“Steal from the rich, give to the poor” gets a fresh take in this gender-swapped retelling of the classic Robin Hood tale. Sylvie, sixteen and lady of Loughsley Abbey, begins to question her family’s treatment of the people of Loughsley – especially now that her brother, John, is the unforgiving sheriff. With her childhood friend, Bird, she runs away and lives in hiding in the nearby woods. Slowly, others from Loughsley join them in their new community, including a young woman named Little Jane, the midwife Mae Tuck, and others who feared otherwise being jailed for their inability to pay egregious taxes. Sylvie must eventually confront her brother, along with her own complicity in the evils done by her family, and she comes to realize that the changes required for economic justice mean she must take “radical action” and put herself in potential danger for the greater good.
Sylvie and her mission to redistribute wealth among the people of Loughsley are easy to root for, but the additional focus on gender roles, womanhood, and the idea of community as family are what set this retelling apart. Strong secondary characters help to challenge Sylvie and force her to take a strong stand against a system that she would otherwise benefit from, and parallels can be drawn from the injustices in the story to those of today’s world. As Little Jane, who becomes a dear friend to Sylvie says, “If someone doesn’t care whether you live or die, then living itself is rebellion” (p 241). This thoughtful narrative of what can happen when the privileged few horde wealth while the majority struggles to make do with less and less shows the power in a united band of concerned citizens.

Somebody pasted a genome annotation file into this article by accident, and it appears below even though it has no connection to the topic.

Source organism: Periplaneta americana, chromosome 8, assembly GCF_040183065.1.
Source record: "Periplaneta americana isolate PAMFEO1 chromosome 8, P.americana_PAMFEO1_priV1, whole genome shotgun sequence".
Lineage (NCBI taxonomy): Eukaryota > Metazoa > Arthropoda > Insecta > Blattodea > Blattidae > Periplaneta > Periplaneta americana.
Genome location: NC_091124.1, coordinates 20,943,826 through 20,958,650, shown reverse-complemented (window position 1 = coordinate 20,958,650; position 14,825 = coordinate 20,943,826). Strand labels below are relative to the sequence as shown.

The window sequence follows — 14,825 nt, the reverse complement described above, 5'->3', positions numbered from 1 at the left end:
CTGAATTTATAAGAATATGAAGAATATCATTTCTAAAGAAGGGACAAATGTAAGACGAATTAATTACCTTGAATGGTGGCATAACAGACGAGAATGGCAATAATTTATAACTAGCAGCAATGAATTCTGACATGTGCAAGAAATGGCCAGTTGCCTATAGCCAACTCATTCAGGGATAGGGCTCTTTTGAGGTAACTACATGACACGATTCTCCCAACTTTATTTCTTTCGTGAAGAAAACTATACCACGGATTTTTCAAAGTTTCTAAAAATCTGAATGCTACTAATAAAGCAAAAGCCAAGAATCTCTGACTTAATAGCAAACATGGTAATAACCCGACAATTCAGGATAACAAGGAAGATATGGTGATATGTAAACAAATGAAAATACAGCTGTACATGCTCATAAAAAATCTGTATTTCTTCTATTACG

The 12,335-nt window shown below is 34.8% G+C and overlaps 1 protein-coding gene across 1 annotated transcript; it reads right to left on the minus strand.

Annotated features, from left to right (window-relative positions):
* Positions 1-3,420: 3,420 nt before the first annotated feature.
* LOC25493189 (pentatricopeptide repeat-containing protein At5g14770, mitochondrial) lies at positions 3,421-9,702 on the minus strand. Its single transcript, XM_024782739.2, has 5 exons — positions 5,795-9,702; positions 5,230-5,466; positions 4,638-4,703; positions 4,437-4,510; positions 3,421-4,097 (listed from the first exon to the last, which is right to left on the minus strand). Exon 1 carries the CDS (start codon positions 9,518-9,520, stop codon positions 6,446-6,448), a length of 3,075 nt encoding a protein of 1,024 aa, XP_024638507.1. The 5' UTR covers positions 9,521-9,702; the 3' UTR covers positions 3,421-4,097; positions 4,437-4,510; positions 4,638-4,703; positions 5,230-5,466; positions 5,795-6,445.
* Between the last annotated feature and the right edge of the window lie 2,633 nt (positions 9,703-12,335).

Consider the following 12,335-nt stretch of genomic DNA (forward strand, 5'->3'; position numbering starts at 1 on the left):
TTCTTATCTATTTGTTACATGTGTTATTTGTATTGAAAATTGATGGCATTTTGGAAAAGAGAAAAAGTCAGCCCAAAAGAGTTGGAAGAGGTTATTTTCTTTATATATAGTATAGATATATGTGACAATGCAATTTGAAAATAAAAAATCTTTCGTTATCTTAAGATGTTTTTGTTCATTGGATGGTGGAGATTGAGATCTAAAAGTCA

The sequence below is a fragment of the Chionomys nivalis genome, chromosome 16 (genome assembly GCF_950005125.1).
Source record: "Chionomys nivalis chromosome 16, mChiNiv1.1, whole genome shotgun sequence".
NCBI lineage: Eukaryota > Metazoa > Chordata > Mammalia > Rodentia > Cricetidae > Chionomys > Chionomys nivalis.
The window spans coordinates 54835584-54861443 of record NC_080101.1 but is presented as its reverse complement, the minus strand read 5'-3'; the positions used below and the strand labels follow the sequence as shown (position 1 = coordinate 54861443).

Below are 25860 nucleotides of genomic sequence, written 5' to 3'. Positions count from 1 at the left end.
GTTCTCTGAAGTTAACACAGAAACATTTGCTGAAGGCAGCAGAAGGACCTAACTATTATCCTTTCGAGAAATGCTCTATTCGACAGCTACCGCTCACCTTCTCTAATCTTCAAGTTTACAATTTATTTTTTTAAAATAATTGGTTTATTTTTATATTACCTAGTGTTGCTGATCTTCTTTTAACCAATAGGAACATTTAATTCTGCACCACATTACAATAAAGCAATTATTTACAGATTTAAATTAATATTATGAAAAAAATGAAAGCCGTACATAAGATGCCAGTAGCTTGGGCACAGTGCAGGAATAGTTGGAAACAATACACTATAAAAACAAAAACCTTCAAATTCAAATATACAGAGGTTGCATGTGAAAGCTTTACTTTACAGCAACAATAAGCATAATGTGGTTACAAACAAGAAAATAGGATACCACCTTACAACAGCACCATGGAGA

Valuable Reminders: A Review of The Dollar Kids

dollar kids

The Dollar Kids
Jennifer Richard Jacobson
Illustrations by Ryan Andrews
Candlewick (August, 2018)
Ages 10-14

When his family wins the chance to buy a house for just $1, twelve-year-old Lowen sees it as a chance to hit the reset button — Mum can open her own restaurant, Dad can follow his dream of working in a clinic in an underserved community, his brother Clem can finally be the star athlete, and his sister Anneth — well, she’ll need convincing. And sensitive, artistic Lowen can work through his grief over the death of a friend and guilt over believing he caused it. But moving to a small town isn’t easy on any of them, leading everyone to question whether the Dollar House program was such a good idea after all. Dubbed the “Dollar Kids” by hostile new neighbors skeptical of the program and “whether it’s a help or drain on the town” (p. 328), Lowen and the other new kids in town struggle to make a place for themselves, rehab houses, and rebuild community.